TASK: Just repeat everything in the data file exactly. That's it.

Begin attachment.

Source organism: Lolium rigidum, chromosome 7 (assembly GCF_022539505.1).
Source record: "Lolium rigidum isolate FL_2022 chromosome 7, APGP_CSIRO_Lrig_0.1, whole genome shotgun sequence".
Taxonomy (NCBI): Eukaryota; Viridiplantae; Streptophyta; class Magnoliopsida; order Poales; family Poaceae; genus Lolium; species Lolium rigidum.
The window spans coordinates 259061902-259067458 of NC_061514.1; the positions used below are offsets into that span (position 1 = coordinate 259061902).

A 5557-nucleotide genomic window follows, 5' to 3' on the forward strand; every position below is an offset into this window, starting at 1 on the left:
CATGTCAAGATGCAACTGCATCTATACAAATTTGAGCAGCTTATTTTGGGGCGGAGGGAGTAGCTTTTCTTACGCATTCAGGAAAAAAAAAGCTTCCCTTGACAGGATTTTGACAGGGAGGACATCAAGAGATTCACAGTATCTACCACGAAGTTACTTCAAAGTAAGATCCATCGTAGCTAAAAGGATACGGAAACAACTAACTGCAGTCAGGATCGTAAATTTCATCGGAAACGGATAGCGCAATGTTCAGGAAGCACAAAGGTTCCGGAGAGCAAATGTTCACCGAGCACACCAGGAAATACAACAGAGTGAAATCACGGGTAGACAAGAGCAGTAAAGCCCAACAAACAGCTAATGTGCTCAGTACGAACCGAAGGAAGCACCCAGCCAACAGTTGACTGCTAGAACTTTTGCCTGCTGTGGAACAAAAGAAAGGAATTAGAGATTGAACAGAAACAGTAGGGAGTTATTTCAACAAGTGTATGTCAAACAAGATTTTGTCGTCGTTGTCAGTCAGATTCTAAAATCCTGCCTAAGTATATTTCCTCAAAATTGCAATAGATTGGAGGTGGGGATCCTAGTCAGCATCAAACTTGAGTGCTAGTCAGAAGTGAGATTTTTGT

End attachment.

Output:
Source organism: Lolium rigidum, chromosome 7 (assembly GCF_022539505.1).
Source record: "Lolium rigidum isolate FL_2022 chromosome 7, APGP_CSIRO_Lrig_0.1, whole genome shotgun sequence".
Taxonomy (NCBI): Eukaryota; Viridiplantae; Streptophyta; class Magnoliopsida; order Poales; family Poaceae; genus Lolium; species Lolium rigidum.
The window spans coordinates 259061902-259067458 of NC_061514.1; the positions used below are offsets into that span (position 1 = coordinate 259061902).

A 5557-nucleotide genomic window follows, 5' to 3' on the forward strand; every position below is an offset into this window, starting at 1 on the left:
CATGTCAAGATGCAACTGCATCTATACAAATTTGAGCAGCTTATTTTGGGGCGGAGGGAGTAGCTTTTCTTACGCATTCAGGAAAAAAAAAGCTTCCCTTGACAGGATTTTGACAGGGAGGACATCAAGAGATTCACAGTATCTACCACGAAGTTACTTCAAAGTAAGATCCATCGTAGCTAAAAGGATACGGAAACAACTAACTGCAGTCAGGATCGTAAATTTCATCGGAAACGGATAGCGCAATGTTCAGGAAGCACAAAGGTTCCGGAGAGCAAATGTTCACCGAGCACACCAGGAAATACAACAGAGTGAAATCACGGGTAGACAAGAGCAGTAAAGCCCAACAAACAGCTAATGTGCTCAGTACGAACCGAAGGAAGCACCCAGCCAACAGTTGACTGCTAGAACTTTTGCCTGCTGTGGAACAAAAGAAAGGAATTAGAGATTGAACAGAAACAGTAGGGAGTTATTTCAACAAGTGTATGTCAAACAAGATTTTGTCGTCGTTGTCAGTCAGATTCTAAAATCCTGCCTAAGTATATTTCCTCAAAATTGCAATAGATTGGAGGTGGGGATCCTAGTCAGCATCAAACTTGAGTGCTAGTCAGAAGTGAGATTTTTGT